By Alison Burns and Jamie Woodward, The University of Manchester
To compare Formby Point, 18 km north of Liverpool, with the Serengeti, might seem an odd thing to do. Yet a series of footprints recorded between 2010 and 2016 and recently dated, show that if you go back around 8000 years, the region was a rich ecosystem, with humans living alongside a variety of animals, including aurochs, red deer, roe deer, wild boar, beaver, wolf, and lynx.
Coastal habitats were a key location for both humans and animals at the end of the last ice age. With sea levels lower than they are now, these provided not only resource rich landscapes, but also key passageways to new lands. Humans traveled into North America over the Bering Land Bridge during this time, and into Britain via Doggerland, an expanse of land that now sits under the North Sea between Denmark and England. As glaciers melted, sea levels also rose, and these lands were lost, and the coastlines eventually formed to look as they do today.
Coasts are also very useful palaeontological records because they often have extensive beds of mud that allow for footprints to be effectively captured and preserved. Thousands of human and animal footprints have been observed and studied around the UK, providing key insights into the ecosystems of the past.
Our new research, published in the journal Nature Ecology and Evolution, also uses the footprints, discovered at Formby Point, in this way, but also includes a new programme of radiocarbon dating which shows that the most species-rich footprint beds at Formby Point are much older than previously thought, dating back to around 9,000 years ago, meaning we can use the footprint beds create a picture of a key period of change in the natural history of Britain from Mesolithic to Medieval times.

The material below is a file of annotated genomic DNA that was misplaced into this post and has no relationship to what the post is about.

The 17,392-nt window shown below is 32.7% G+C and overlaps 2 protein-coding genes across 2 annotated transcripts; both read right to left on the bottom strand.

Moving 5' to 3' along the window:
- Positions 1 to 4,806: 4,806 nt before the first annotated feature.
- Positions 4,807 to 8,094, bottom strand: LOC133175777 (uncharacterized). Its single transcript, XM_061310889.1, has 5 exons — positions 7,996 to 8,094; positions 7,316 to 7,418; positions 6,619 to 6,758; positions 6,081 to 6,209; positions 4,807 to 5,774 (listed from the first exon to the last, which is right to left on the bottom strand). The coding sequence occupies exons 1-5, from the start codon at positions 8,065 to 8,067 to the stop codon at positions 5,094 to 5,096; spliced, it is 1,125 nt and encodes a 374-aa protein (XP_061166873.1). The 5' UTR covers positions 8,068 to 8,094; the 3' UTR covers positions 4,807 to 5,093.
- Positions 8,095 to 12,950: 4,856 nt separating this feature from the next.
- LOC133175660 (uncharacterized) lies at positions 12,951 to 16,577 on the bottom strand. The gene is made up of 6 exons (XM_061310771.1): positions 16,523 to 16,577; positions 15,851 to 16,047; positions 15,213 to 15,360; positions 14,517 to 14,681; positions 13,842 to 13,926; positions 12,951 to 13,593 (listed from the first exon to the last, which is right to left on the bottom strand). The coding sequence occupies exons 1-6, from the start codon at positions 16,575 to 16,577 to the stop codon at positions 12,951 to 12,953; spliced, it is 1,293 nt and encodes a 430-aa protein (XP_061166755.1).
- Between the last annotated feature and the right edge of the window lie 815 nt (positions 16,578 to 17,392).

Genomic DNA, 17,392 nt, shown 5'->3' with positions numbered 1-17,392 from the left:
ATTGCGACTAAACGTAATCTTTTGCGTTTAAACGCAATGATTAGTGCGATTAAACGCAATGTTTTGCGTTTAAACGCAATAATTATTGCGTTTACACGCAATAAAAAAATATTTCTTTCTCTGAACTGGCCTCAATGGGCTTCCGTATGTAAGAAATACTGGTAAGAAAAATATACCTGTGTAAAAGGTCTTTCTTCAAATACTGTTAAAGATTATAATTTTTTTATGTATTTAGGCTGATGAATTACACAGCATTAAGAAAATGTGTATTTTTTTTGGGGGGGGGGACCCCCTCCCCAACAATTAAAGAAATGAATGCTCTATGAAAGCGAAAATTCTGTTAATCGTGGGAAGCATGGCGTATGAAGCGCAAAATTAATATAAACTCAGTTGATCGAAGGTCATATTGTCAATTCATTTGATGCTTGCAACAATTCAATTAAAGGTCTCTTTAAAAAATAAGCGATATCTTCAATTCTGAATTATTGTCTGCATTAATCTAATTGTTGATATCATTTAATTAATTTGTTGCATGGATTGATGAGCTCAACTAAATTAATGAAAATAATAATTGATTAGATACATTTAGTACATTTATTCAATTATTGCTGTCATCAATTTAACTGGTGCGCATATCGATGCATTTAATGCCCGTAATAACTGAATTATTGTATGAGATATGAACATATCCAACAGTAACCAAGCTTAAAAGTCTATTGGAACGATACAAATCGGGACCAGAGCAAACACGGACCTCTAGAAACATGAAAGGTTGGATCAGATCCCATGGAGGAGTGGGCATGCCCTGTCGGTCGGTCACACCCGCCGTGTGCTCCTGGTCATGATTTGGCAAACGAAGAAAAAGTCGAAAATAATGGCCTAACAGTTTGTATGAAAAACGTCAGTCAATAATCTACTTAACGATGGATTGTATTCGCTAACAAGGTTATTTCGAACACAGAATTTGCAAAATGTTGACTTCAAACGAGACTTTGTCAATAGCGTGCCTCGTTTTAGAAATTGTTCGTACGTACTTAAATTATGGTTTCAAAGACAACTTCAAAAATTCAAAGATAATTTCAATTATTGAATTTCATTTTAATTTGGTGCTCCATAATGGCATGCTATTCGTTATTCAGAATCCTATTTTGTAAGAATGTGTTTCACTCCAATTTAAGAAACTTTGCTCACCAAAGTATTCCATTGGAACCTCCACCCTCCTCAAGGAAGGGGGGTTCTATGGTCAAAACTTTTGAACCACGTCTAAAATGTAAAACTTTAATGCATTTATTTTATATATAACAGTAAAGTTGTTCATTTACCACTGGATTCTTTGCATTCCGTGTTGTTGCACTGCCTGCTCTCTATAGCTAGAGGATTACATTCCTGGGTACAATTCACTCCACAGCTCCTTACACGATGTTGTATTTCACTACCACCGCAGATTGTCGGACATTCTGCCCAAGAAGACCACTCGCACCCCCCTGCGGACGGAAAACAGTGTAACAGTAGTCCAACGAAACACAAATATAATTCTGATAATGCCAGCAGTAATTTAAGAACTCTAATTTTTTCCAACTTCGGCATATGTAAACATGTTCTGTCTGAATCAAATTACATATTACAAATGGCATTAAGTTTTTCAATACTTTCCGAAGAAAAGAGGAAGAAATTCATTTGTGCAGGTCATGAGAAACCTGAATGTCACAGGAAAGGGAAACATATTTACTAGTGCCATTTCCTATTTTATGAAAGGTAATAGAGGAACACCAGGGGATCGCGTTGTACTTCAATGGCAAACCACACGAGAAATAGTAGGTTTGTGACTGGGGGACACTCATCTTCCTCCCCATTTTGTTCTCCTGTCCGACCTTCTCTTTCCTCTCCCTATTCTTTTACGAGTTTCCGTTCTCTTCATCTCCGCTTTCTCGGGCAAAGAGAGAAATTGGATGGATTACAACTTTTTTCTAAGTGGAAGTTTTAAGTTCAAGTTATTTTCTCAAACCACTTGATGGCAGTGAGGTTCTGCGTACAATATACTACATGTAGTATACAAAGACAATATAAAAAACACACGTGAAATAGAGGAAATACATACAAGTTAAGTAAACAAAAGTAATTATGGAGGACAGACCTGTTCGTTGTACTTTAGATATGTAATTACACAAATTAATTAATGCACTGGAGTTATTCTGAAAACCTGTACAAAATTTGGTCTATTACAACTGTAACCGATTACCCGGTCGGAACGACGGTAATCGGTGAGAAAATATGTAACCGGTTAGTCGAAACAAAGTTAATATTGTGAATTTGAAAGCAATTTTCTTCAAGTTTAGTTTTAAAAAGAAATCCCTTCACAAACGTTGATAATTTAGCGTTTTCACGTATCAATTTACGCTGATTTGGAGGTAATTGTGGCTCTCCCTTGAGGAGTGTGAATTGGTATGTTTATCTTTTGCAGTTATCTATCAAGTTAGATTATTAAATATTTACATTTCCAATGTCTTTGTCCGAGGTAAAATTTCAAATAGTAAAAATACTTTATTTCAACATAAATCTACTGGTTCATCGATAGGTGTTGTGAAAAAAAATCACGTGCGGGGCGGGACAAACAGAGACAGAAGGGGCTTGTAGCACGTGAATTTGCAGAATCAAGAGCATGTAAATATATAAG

Overall, what the footprint beds show is that, as global sea levels rose rapidly after the last ice age around 9000 to 6000 years ago, humans formed part of rich intertidal ecosystems alongside other large animals. Following this period, agriculture-based societies formed and there was a striking fall in the large mammal populations. This can be seen by the fact that human footprints dominate the Neolithic period and later footprint beds.
The observed decline in large mammals could be the result of several factors including habitat shrinkage following sea level rise and the development of agricultural economies, as well as hunting pressures from a growing human population. This new record poses important questions of the conventional archaeological and fossil records.
Assessing the threats to habitat and biodiversity posed by rising sea levels is a key research priority for our times – we need to better understand these processes in both the past and the present. Well-dated fossil records for this period are absent in the landscapes around the Irish Sea basin, making these footprint beds particularly important. This research shows how sea level rise can transform coastal landscapes and degrade and disconnect important ecosystems. These are lessons that will be vital for understanding not only past ecosystem changes, but also ones that are ongoing in the present.
For more information on these findings, see related BBC News Piece.
About the authors: Dr Alison Burns was a PhD student in Archaeology and Geography at The University of Manchester. Jamie Woodward is Professor of Physical Geography at the University of Manchester.
Suggested Further Reading
Burns, A., Woodward, J., Conneller, C. et al. (2022) Footprint beds record Holocene decline in large mammal diversity on the Irish Sea coast of Britain. Nat Ecol Evol. https://doi.org/10.1038/s41559-022-01856-2
Schlaepfer, M. A., & Lawler, J. J. (2022) Conserving biodiversity in the face of rapid climate change requires a shift in priorities. WIREs Climate Change, https://doi.org/10.1002/wcc.798
Scholes, R.J. (2016) Climate change and ecosystem services. WIREs Clim Change. https://doi.org/10.1002/wcc.404